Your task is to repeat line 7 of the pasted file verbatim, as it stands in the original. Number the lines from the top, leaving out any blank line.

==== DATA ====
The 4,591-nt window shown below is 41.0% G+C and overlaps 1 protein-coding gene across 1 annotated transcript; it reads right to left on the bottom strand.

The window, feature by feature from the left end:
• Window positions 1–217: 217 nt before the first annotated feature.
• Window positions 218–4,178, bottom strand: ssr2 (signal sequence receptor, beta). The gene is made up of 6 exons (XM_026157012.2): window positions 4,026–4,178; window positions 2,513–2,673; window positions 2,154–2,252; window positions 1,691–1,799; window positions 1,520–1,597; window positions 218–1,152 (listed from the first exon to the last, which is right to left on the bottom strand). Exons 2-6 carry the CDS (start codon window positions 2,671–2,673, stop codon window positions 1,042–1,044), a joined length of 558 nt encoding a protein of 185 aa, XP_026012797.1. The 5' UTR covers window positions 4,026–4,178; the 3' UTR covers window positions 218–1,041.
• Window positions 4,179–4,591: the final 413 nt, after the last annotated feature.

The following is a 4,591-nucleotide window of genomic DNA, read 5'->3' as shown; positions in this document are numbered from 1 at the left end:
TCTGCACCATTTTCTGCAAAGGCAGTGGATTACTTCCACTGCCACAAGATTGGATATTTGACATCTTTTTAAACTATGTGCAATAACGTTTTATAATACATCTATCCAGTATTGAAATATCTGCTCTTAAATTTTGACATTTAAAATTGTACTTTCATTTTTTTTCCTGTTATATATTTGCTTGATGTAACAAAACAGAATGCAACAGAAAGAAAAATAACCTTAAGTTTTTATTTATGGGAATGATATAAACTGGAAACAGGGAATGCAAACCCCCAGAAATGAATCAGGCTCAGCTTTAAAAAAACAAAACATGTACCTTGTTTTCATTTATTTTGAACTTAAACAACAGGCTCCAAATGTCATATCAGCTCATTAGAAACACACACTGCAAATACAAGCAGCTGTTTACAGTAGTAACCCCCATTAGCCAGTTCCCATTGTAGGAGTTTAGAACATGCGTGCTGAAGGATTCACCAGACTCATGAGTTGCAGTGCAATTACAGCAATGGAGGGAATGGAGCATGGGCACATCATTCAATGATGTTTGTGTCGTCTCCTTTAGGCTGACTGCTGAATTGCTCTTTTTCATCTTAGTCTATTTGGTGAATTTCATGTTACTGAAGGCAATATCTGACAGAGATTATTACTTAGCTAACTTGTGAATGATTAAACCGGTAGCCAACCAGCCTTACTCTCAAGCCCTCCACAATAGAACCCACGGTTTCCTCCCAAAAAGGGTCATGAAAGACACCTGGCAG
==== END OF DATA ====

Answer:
TCTGCACCATTTTCTGCAAAGGCAGTGGATTACTTCCACTGCCACAAGATTGGATATTTGACATCTTTTTAAACTATGTGCAATAACGTTTTATAATACATCTATCCAGTATTGAAATATCTGCTCTTAAATTTTGACATTTAAAATTGTACTTTCATTTTTTTTCCTGTTATATATTTGCTTGATGTAACAAAACAGAATGCAACAGAAAGAAAAATAACCTTAAGTTTTTATTTATGGGAATGATATAAACTGGAAACAGGGAATGCAAACCCCCAGAAATGAATCAGGCTCAGCTTTAAAAAAACAAAACATGTACCTTGTTTTCATTTATTTTGAACTTAAACAACAGGCTCCAAATGTCATATCAGCTCATTAGAAACACACACTGCAAATACAAGCAGCTGTTTACAGTAGTAACCCCCATTAGCCAGTTCCCATTGTAGGAGTTTAGAACATGCGTGCTGAAGGATTCACCAGACTCATGAGTTGCAGTGCAATTACAGCAATGGAGGGAATGGAGCATGGGCACATCATTCAATGATGTTTGTGTCGTCTCCTTTAGGCTGACTGCTGAATTGCTCTTTTTCATCTTAGTCTATTTGGTGAATTTCATGTTACTGAAGGCAATATCTGACAGAGATTATTACTTAGCTAACTTGTGAATGATTAAACCGGTAGCCAACCAGCCTTACTCTCAAGCCCTCCACAATAGAACCCACGGTTTCCTCCCAAAAAGGGTCATGAAAGACACCTGGCAG